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COA reverses summary judgment in complaint to recover credit card debt

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Finding a company did not satisfy its burden of proof under Indiana Trial Rule 56(C) when attempting to collect on a breach of a credit card contract, the Indiana Court of Appeals on Friday reversed summary judgment in the case.

In Hitesh Seth v. Midland Funding, LLC, as an Assignee of Columbus Bank and Trust as Issuer of Aspire Visa, 48A05-1303-CC-110, the trial court granted summary judgment to Midland Funding on its lawsuit seeking damages of more than $3,400 plus interest and costs from Hitesh Seth. Seth had not paid his credit card debt on a card opened with Columbus Bank and Trust. The COA agreed with Seth’s appellate argument that Midland did not make a prima facie case showing no issues of material fact that would support summary judgment.

Of Midland’s designated evidence, only the affidavits from Andrew Carlson of Jefferson Capital Systems, LLC, and Midland Credit Management employee Erin Degel are potentially proper Trial Rule 56 evidence. But these affidavits are insufficient to support summary judgment.  

The judges found that the Carlson affidavit is too vague to support Midland’s contentions in support of summary judgment. And Degel’s affidavit is not based on personal knowledge as required by Trial Rule 56(E). Degel’s employment with Midland’s servicing agent, MCM, does not establish her personal knowledge of any of the facts pertaining to Midland’s complaint against Seth.

The case is remanded for further proceedings.

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  1. Well, maybe it's because they are unelected, and, they have a tendency to strike down laws by elected officials from all over the country. When you have been taught that "Democracy" is something almost sacred, then, you will have a tendency to frown on such imperious conduct. Lawyers get acculturated in law school into thinking that this is the very essence of high minded government, but to people who are more heavily than King George ever did, they may not like it. Thanks for the information.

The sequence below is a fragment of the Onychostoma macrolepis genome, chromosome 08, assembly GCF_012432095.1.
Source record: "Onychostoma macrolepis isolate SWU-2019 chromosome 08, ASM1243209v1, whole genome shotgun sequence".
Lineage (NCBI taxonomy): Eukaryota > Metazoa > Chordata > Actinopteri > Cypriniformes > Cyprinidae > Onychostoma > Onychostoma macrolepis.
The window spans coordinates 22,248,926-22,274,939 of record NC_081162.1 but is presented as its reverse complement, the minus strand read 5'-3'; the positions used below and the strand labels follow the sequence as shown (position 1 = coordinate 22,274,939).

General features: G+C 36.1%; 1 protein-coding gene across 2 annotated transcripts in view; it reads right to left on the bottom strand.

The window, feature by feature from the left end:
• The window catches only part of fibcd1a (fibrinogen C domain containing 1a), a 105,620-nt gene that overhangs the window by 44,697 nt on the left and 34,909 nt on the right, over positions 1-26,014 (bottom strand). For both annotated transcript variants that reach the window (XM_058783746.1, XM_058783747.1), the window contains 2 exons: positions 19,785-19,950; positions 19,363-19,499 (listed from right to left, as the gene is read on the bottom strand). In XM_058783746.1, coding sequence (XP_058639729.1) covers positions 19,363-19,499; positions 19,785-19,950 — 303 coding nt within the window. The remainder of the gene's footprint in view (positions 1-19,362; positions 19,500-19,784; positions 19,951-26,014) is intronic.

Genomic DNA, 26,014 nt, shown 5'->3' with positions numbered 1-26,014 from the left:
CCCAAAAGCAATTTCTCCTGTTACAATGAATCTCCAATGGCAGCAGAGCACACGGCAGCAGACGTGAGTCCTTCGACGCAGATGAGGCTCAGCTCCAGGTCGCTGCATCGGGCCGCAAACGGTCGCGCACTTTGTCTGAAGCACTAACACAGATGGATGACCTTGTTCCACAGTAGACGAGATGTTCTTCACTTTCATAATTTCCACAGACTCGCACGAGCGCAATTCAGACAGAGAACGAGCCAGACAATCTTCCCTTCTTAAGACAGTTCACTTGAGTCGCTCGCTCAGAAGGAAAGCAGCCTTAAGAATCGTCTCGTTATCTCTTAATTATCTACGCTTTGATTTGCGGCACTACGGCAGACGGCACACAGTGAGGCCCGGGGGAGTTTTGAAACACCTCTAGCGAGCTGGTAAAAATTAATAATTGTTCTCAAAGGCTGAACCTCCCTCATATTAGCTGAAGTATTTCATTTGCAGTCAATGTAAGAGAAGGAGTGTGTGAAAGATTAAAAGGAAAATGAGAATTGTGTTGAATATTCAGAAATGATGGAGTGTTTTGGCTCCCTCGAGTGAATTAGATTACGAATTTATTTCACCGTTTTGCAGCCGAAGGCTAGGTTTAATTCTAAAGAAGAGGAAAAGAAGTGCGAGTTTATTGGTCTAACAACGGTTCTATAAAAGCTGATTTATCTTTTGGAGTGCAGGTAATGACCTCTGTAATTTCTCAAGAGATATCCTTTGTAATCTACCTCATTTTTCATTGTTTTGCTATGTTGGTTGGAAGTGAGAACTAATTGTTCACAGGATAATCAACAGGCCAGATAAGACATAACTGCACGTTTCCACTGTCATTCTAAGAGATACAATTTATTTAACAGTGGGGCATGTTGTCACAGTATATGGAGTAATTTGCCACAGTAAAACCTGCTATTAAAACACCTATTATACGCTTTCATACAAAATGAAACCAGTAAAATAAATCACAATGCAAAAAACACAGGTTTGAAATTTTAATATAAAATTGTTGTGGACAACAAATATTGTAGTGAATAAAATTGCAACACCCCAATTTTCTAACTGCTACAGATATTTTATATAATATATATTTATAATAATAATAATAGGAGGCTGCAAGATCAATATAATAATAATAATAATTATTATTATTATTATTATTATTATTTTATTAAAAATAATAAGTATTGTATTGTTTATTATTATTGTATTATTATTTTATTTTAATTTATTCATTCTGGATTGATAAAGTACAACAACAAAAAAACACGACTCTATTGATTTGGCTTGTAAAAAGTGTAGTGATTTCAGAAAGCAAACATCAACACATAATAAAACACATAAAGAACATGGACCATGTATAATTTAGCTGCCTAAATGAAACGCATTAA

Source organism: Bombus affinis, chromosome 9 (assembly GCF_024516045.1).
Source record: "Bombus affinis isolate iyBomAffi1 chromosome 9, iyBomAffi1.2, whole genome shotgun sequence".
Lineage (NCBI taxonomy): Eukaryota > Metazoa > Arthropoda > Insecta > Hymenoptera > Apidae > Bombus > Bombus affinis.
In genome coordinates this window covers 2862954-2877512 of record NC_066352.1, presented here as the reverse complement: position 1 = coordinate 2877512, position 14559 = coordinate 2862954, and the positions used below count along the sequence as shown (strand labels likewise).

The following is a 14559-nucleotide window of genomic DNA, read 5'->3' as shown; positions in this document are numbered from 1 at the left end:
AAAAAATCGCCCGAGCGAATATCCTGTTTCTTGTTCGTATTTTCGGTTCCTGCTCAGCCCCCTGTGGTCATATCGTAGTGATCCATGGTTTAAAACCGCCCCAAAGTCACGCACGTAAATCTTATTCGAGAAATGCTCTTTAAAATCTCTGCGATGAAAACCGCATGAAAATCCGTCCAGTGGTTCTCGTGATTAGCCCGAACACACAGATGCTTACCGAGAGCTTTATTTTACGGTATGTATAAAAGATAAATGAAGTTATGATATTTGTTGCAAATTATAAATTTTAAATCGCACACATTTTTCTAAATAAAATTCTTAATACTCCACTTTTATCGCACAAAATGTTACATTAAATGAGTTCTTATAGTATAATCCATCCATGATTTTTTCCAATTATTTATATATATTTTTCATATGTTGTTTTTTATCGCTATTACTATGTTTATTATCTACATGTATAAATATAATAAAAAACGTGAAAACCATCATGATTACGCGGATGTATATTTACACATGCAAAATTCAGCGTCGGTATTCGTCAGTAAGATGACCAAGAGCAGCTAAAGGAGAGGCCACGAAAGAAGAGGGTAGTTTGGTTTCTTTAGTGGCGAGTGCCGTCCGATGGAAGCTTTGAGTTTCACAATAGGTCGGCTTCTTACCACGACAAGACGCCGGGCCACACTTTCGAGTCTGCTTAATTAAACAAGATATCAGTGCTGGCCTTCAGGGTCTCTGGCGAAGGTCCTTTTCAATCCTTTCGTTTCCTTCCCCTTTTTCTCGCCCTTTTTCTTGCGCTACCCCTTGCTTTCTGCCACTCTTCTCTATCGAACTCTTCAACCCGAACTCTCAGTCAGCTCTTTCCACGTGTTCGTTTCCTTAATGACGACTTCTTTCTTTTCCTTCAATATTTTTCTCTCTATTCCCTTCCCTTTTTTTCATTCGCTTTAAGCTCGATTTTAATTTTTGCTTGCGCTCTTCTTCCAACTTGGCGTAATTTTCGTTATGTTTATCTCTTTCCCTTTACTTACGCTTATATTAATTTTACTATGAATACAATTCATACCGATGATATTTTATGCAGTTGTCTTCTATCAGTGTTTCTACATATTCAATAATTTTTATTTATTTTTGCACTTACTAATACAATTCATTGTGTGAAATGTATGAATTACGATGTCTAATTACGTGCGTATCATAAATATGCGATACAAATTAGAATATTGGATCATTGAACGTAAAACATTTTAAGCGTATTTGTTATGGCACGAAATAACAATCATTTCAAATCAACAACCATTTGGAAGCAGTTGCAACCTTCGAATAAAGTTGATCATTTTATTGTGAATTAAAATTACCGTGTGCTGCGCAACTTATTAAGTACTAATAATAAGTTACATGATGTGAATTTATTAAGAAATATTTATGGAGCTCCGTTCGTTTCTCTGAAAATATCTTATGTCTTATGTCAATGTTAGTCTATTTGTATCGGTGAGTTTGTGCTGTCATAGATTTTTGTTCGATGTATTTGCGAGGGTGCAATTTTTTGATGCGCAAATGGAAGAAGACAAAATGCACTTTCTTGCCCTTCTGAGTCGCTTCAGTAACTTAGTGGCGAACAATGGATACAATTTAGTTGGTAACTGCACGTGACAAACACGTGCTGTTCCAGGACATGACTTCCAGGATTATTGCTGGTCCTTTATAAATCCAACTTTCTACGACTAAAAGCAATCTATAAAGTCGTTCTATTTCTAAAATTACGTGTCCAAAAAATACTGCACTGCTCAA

2. I pd for a bankruptcy years ago with Mr Stiles and just this week received a garnishment from my pay! He never filed it even though he told me he would! Don't let this guy practice law ever again!!!

  3. Excellent initiative on the part of the AG. Thankfully someone takes action against predators taking advantage of people who have already been through the wringer. Well done!

  4. Conour will never turn these funds over to his defrauded clients. He tearfully told the court, and his daughters dutifully pledged in interviews, that his first priority is to repay every dime of the money he stole from his clients. Judge Young bought it, much to the chagrin of Conour’s victims. Why would Conour need the $2,262 anyway? Taxpayers are now supporting him, paying for his housing, utilities, food, healthcare, and clothing. If Conour puts the money anywhere but in the restitution fund, he’s proved, once again, what a con artist he continues to be and that he has never had any intention of repaying his clients. Judge Young will be proven wrong... again; Conour has no remorse and the Judge is one of the many conned.

  5. Pass Legislation to require guilty defendants to pay for the costs of lab work, etc as part of court costs...

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